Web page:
- ABOUT US
- DOG HEALTH 101
- DOG INTELLIGENCE 101
- DOG OWNERSHIP 101
- ALL ABOUT HAVING FUN WITH YOUR DOG
- ARE YOU READY TO BE A DOG OWNER?
- CAN YOUR CURRENT LIVING SITUATION ACCOMMODATE A DOG?
- COMMON QUESTIONS ABOUT DOG BEHAVIOR – PART 1
- COMMON QUESTIONS ABOUT DOG BEHAVIOR – PART 2
- COMMON QUESTIONS ABOUT DOG MAINTENANCE – PART 1
- COMMON QUESTIONS ABOUT DOG MAINTENANCE – PART 2
- IS THERE A “BEST DOG BREED” FOR ME and MY FAMILY?
- MATCHING YOUR DOG’S PERSONALITY TO YOU
- DOG TRAINING 101
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This is the eighth and final article in the series about educating yourself about DOG OWNERSHIP
Fun and Games – (Play)
The benefits of exercise, ‘tricks’, dog sports and just simply more interaction with your canine friend.
Let’s get started!
Fun and Games or in other words – Play
What are the benefits of teaching my dog to do tricks?
Tricks are fun and rewarding for both you and your dog. If seeing your dog perform tricks makes you happy, it also makes your dog happy!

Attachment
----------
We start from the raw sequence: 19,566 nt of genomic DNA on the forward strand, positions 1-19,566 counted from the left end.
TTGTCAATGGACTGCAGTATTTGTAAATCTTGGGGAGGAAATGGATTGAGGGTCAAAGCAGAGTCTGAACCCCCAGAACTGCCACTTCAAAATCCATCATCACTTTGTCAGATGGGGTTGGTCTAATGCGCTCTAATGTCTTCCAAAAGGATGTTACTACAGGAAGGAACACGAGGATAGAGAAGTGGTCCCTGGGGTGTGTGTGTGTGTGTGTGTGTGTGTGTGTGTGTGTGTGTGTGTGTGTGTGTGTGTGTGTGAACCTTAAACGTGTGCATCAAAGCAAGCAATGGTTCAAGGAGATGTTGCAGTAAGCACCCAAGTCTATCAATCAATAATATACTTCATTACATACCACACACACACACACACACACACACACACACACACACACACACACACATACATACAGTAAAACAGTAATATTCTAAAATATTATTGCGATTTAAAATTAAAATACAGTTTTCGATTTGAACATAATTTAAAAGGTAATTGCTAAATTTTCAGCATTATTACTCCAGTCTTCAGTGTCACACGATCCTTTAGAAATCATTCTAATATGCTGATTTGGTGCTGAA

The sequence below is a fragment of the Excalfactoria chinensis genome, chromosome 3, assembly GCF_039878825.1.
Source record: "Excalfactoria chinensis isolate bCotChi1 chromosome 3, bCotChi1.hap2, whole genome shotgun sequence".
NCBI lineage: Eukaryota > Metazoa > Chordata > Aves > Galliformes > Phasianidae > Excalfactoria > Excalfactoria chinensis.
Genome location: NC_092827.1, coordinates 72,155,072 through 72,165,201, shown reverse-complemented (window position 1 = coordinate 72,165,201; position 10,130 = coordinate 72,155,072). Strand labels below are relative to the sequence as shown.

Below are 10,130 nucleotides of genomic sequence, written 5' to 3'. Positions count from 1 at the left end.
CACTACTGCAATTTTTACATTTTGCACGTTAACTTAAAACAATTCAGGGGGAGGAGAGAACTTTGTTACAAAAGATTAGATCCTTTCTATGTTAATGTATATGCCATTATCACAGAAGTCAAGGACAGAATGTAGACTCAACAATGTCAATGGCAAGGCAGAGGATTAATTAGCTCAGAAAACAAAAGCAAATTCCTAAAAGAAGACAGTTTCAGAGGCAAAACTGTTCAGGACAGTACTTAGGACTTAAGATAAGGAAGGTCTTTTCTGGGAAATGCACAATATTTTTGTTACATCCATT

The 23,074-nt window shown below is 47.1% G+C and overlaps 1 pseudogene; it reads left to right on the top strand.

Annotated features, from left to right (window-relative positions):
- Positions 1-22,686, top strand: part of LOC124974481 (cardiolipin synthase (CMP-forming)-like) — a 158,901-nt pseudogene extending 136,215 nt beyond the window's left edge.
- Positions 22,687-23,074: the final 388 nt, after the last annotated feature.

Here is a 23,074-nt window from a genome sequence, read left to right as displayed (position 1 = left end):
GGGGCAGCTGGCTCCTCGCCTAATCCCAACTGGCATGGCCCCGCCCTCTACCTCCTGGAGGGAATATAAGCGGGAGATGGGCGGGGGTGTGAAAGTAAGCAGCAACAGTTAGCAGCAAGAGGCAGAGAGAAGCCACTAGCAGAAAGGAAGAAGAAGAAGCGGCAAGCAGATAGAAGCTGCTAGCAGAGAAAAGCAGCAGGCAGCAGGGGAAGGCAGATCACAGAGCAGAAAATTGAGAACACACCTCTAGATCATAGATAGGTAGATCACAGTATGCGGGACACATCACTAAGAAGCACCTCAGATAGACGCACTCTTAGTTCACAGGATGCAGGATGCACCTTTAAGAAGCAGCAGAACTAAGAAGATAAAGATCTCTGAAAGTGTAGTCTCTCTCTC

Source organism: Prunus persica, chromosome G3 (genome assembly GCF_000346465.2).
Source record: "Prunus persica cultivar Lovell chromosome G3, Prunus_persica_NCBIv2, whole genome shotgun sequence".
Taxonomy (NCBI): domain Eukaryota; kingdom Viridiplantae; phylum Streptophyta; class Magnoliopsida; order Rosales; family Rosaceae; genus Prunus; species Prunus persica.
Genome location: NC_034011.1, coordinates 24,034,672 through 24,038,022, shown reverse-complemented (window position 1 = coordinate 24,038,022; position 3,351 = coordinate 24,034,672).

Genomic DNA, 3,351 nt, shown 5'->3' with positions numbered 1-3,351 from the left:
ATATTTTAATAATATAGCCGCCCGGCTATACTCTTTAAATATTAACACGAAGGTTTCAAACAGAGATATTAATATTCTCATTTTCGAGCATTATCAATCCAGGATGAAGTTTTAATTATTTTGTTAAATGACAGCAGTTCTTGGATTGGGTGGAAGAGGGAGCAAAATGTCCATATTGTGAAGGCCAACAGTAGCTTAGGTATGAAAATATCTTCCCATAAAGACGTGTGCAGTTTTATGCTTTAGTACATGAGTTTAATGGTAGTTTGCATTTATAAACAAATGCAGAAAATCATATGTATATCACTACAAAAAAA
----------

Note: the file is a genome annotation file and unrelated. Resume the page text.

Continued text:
Your dog lives for positive attention. He learns that performing these tricks gets him plenty of love and affection from you and other people. This positive attention aids in socializing your dog as well because his trust will grow when he receives approval from a variety of people in his environment.
Teaching your dog to do tricks will also help you interact with others, especially people who might be somewhat afraid of dogs. A dog that can ‘shake hands’ or ‘roll over’, for example, automatically appears friendlier and less-threatening, and this can put others at ease.
Are some breeds more trainable than others?
If you have done your research you will come to realize that some breeds have beed bred where “train-ability” is a key element of their genetic make-up.
A very generalized explanation is that some breeds where bred to follow the orders of their human companion while other breeds were bred to follow other natural instincts that did not require a directive from their human companion.